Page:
By JOSH BAXT
A cancer genome can be insanely complicated, making the disease difficult to study and treat. Large chunks of DNA — including millions of base pairs or even whole chromosomes — can get yanked from their original locations and moved elsewhere, duplicated or even flipped. But an algorithm, named Weaver, developed by researchers at Carnegie Mellon University, may offer new ways to break down some of that complexity.
Named for a character called Weaver in the video game Defense of the Ancients, Weaver also describes the algorithm’s function: weaving together disparate pieces of genomic information.
“The cancer genome is reshuffled and scrambled compared to the normal genome” said associate professor of computational biology Jian Ma, whose Computational Comparative Genomics Lab is leading the project. “Weaver’s goal is to interlace genomic pieces and keep things in the right order.”
To accomplish this, Weaver analyzes two major classes of mutations in tumor DNA. The first are copy number variations and aneuploidy, in which chromosomes get duplicated. The other is structural rearrangements, such as DNA insertions, deletions, duplications or rearrangements. The algorithm uses a model called the Markov Random Field, which allows researchers to visualize interrelationships in complex data.
Until now, no tool has been able to simultaneously analyze genomic sequencing data for both types of variations. It’s like being able to identify how furniture is aligned in a room, or how many rooms are in the house, but not both. Understanding how the rooms are arranged adds context to the furniture.
“The goal is to look at the sequencing data from the cancer genome and recognize these complex alterations,” said Ma. “None of the current structural variant detection methods are specifically designed for genomes with aneuploidy, a hallmark of cancer. Our algorithm can more precisely quantify complex rearrangement structure variants in the context of aneuploidy.”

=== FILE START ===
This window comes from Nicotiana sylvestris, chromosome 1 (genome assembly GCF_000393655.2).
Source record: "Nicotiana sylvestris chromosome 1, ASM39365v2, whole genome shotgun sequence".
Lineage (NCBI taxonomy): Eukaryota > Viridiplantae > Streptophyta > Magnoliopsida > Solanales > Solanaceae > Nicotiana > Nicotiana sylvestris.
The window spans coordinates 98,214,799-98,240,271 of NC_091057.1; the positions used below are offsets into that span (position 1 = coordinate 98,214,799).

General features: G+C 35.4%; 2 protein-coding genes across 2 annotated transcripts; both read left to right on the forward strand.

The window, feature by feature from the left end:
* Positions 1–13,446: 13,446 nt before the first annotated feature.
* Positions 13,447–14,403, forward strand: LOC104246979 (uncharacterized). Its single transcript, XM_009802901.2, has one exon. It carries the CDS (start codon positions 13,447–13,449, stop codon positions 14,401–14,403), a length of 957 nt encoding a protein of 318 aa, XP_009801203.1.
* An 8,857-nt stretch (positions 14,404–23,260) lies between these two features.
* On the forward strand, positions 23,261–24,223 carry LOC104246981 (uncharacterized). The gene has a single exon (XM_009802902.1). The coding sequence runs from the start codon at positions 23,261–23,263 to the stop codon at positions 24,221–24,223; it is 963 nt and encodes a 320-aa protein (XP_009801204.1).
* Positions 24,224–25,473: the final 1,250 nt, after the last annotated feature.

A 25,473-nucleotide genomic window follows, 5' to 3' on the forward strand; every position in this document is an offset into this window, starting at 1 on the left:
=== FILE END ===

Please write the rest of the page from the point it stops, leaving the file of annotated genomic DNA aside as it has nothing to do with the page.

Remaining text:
By identifying and quantifying both types of alterations, Weaver provides a more comprehensive view of the cancer genome, as well as shedding light on how these different variations interact.
“In cancer, we can see that certain regions are frequently amplified,” said Ma. “Typically, we don’t know why that amplification is happening. By applying this method, we should at least be able to get a sense that the amplification is due to a specific type of structural variation.”
There’s also the possibility of putting these genomic shifts into temporal context, which might cast light on tumor evolution and generate a better understanding of genomic cause and effect.
“Which variation happened first?” asked Ma. “Did the structural variants or deletion happen before or after the chromosome duplication? This approach could give us a better picture of how these copy number alterations and structural variants are connected.”
While this approach has more immediate applications in research, Ma envisions a possible future for Weaver in the clinic, as these structural mutations could directly impact cancer behavior.
“I think this method to view the genome globally, and in an unbiased fashion, can find complementary information for us to understand the cancer,” said Ma.
Ma’s team has successfully test-driven Weaver in a variety of cancer cell lines (HeLa, MCF-7) and samples from the National Institutes of Health’s Cancer Genome Atlasprogram, research that was recently published in the journal Cell Systems. The next step will be to study specific tumors.
“We would like to apply this to more samples and identify patterns in the same types of cancer, such as breast, ovarian, glioblastoma,” said Ma. “Do these structural changes have an impact on gene expression or phenotypes? If we have a better understanding of the structure of the genome, we’ll be better able to interpret functional genomic information.”
Image: Ella Marushchenko via Carnegie Mellon University
Originally published at http://medcitynews.com/2016/07/carnegie-mellon-algorithm-cancer-genome/